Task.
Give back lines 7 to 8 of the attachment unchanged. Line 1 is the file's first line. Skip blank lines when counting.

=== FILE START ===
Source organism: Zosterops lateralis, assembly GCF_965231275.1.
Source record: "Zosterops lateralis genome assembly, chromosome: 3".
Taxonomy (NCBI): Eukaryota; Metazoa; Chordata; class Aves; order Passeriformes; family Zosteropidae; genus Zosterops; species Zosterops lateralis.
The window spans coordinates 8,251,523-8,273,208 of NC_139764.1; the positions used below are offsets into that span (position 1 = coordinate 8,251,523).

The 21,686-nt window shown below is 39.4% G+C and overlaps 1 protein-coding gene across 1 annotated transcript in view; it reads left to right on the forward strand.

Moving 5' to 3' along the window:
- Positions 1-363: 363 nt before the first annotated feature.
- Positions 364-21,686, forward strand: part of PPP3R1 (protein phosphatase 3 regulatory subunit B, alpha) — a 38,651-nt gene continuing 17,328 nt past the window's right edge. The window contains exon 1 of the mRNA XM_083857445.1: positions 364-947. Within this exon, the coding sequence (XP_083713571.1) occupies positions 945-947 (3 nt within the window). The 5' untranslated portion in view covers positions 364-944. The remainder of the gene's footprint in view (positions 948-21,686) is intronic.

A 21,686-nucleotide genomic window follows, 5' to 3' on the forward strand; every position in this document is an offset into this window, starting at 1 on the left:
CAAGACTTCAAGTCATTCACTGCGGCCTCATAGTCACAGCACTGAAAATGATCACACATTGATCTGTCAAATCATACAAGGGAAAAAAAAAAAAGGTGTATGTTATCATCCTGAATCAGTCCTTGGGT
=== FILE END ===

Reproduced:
- Positions 1-363: 363 nt before the first annotated feature.
- Positions 364-21,686, forward strand: part of PPP3R1 (protein phosphatase 3 regulatory subunit B, alpha) — a 38,651-nt gene continuing 17,328 nt past the window's right edge. The window contains exon 1 of the mRNA XM_083857445.1: positions 364-947. Within this exon, the coding sequence (XP_083713571.1) occupies positions 945-947 (3 nt within the window). The 5' untranslated portion in view covers positions 364-944. The remainder of the gene's footprint in view (positions 948-21,686) is intronic.